However Diaz's Lotte goes into Malkovich while Maxine is on a date with him and she and Maxine form a rather unusual relationship where they see each other but only while Lotte is in Malkovich. This causes Craig to become insane with jealousy and he locks Lotte up in their ape cage, they have an ape cage, and pretends to be Lotte inside Malkovich to sex up Maxine. But Craig can take Malkovich over completely instead of just look out his eyes and experience what he's feeling.

Craig, as Malkovich, use Malkovich's fame to kick off his puppetry career and becomes a celebrated puppeteer. Maxine aware that Craig is in control acts as his manager but gets withdrawn as she grows increasingly pregnant. Pregnant with Lotte/Malkovich's child, not Craig/Malkovich's.

Some stuff happens, some old people who want to live on the vessel that is John Malkovich trick Craig out of him, while Maxine and Lotte raise their daughter together. Oh, and Craig is trapped in the mind of their daughter, watching the world through the eyes of his lover's child...

"That's fucked up, yo" - Might not be an actual quote.

The reason I rattled off a synopsis of the film is twofold. One, it's to highlight just how crazy and inventive the script is. Again this is a film that opens with puppets and includes a portal into John Malkovich's mind. Second, it's so I can state for the record that I forgot everything single thing about this film that didn't include "portal into John Malkovich's mind" and "7&1/2 floor".

Quick side note, the 7&1/2 floor thing is interesting since Being John Malkovich came out 2 years after the first Harry Potter novel but the script would have been written around the same time. No real comment to make here since I'm not sure why the idea of platforms and floors existing in fractions was a thing at the time but apparently it was.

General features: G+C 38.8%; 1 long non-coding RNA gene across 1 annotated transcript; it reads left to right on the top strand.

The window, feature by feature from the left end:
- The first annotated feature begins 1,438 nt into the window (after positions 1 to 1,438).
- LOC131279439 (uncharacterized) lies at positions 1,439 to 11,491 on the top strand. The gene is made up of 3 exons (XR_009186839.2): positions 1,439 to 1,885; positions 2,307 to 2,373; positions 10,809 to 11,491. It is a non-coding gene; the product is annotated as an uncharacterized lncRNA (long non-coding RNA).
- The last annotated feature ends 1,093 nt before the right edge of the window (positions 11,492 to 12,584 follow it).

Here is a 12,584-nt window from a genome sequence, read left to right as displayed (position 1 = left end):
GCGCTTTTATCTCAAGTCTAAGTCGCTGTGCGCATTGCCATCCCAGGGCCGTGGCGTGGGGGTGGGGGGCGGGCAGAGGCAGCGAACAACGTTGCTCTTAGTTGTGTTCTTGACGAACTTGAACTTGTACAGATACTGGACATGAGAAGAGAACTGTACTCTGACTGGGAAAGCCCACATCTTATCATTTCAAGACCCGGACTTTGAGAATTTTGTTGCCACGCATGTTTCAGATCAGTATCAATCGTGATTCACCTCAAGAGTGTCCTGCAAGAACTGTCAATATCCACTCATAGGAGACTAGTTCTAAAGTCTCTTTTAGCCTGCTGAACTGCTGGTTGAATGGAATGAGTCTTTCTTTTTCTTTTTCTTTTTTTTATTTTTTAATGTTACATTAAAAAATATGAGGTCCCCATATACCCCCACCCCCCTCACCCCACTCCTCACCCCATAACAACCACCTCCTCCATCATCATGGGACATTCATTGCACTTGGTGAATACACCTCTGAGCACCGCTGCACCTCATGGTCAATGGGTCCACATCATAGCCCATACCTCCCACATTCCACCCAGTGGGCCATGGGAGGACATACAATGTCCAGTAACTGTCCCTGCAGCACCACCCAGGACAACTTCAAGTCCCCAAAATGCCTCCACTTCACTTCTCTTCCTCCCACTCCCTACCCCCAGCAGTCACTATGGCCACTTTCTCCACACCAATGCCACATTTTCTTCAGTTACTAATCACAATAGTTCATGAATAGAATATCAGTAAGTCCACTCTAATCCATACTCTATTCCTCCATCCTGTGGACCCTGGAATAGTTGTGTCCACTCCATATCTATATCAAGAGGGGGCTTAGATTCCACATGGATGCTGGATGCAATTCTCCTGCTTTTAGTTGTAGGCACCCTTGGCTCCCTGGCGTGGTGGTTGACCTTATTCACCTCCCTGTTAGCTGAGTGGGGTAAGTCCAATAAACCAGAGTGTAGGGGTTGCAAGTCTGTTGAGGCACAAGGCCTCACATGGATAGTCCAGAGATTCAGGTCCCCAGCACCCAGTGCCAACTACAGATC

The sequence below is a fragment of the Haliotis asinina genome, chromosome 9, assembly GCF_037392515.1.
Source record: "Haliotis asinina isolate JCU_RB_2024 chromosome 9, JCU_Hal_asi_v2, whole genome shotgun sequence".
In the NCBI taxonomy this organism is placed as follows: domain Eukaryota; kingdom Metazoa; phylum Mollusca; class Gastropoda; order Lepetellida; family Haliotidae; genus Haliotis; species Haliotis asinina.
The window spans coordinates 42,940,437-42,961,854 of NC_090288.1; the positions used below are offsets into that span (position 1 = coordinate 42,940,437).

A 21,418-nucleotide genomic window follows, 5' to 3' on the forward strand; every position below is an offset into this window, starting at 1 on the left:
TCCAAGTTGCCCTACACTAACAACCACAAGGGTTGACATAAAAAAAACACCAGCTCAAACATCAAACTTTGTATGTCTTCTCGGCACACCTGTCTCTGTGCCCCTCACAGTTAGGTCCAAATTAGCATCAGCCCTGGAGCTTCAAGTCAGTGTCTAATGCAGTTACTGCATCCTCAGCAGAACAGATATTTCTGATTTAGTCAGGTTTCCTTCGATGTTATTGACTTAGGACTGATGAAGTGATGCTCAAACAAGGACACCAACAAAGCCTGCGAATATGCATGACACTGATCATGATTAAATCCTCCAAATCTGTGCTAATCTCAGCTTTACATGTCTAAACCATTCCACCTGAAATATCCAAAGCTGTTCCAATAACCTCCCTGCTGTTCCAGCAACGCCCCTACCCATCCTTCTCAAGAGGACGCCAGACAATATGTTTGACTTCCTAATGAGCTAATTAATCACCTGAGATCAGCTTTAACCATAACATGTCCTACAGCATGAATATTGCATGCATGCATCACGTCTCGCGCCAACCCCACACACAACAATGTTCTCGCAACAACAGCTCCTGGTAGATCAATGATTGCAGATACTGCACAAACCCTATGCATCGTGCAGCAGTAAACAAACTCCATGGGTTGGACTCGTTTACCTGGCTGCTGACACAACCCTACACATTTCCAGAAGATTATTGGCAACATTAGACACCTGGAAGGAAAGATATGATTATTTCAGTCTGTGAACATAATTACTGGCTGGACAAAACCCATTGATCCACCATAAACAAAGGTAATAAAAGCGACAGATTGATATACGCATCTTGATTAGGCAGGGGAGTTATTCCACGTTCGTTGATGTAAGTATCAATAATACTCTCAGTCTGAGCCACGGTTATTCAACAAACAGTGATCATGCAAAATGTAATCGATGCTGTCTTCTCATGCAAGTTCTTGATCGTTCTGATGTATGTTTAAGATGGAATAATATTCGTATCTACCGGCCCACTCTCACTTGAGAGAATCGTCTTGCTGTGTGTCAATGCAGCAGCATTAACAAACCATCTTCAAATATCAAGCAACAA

"I think I would prefer a magical train platform than a floor with low overhead." - Maxine, probably

Back to things I forgot about Being John Malkovich. I forgot about the weird Malkovich love trianle with Lotte/Malkovich, Maxine and Craig/Malkovich. I forgot about the ape cage. I forgot about the old people. And I forgot that Craig is actually the bad guy.

To be fair, at first the movie wants you to think that Craig is the protagonist. The film opens with him and we are introduced to everything through his eyes since he is the introductory character. His actions drive the plot, particularly in the first half.

Who, me?

However, there is a shift around the mid-point of the film or so where he becomes the antagonist of the film for the real protagonist, Lotte. I would pinpoint this shift around about the time he locks her in a cage and pretends to be her inside Malkovich while making love with Maxine. That would probably be the point where he stops being the 'good guy' in any sense, not that he was particularly likable to begin with.

This is interesting to me since I like the way in which Kaufman is playing with our expectations, first with what we expect of our protagonists and then by showing that the people we thought the story was about are really the villains of their own story, not the hero.

Or maybe I'm reading too much into it.

Musing Rating: 5 Ratings

The type of film that is so thought-provoking that you completely forget everything about it.




References:

Being John Malkovich Wikipedia page